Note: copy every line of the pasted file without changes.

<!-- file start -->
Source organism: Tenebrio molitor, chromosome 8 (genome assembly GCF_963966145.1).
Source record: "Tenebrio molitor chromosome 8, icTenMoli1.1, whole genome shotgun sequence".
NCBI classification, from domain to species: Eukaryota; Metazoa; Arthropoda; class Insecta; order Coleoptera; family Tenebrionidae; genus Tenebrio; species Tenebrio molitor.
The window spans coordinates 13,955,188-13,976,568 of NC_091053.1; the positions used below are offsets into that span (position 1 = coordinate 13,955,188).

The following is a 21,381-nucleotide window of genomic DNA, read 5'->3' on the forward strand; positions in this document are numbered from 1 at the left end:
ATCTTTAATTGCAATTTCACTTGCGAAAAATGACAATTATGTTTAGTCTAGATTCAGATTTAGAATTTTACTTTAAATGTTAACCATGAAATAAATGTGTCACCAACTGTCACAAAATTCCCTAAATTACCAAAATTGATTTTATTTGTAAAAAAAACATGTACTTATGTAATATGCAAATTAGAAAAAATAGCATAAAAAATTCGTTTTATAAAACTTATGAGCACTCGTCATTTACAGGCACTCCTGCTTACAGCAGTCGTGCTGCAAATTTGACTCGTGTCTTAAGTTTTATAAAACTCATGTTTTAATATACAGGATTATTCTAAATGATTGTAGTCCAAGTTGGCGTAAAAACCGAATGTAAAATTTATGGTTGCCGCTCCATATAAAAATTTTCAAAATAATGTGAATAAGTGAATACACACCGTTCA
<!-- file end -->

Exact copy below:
Source organism: Tenebrio molitor, chromosome 8 (genome assembly GCF_963966145.1).
Source record: "Tenebrio molitor chromosome 8, icTenMoli1.1, whole genome shotgun sequence".
NCBI classification, from domain to species: Eukaryota; Metazoa; Arthropoda; class Insecta; order Coleoptera; family Tenebrionidae; genus Tenebrio; species Tenebrio molitor.
The window spans coordinates 13,955,188-13,976,568 of NC_091053.1; the positions used below are offsets into that span (position 1 = coordinate 13,955,188).

The following is a 21,381-nucleotide window of genomic DNA, read 5'->3' on the forward strand; positions in this document are numbered from 1 at the left end:
ATCTTTAATTGCAATTTCACTTGCGAAAAATGACAATTATGTTTAGTCTAGATTCAGATTTAGAATTTTACTTTAAATGTTAACCATGAAATAAATGTGTCACCAACTGTCACAAAATTCCCTAAATTACCAAAATTGATTTTATTTGTAAAAAAAACATGTACTTATGTAATATGCAAATTAGAAAAAATAGCATAAAAAATTCGTTTTATAAAACTTATGAGCACTCGTCATTTACAGGCACTCCTGCTTACAGCAGTCGTGCTGCAAATTTGACTCGTGTCTTAAGTTTTATAAAACTCATGTTTTAATATACAGGATTATTCTAAATGATTGTAGTCCAAGTTGGCGTAAAAACCGAATGTAAAATTTATGGTTGCCGCTCCATATAAAAATTTTCAAAATAATGTGAATAAGTGAATACACACCGTTCA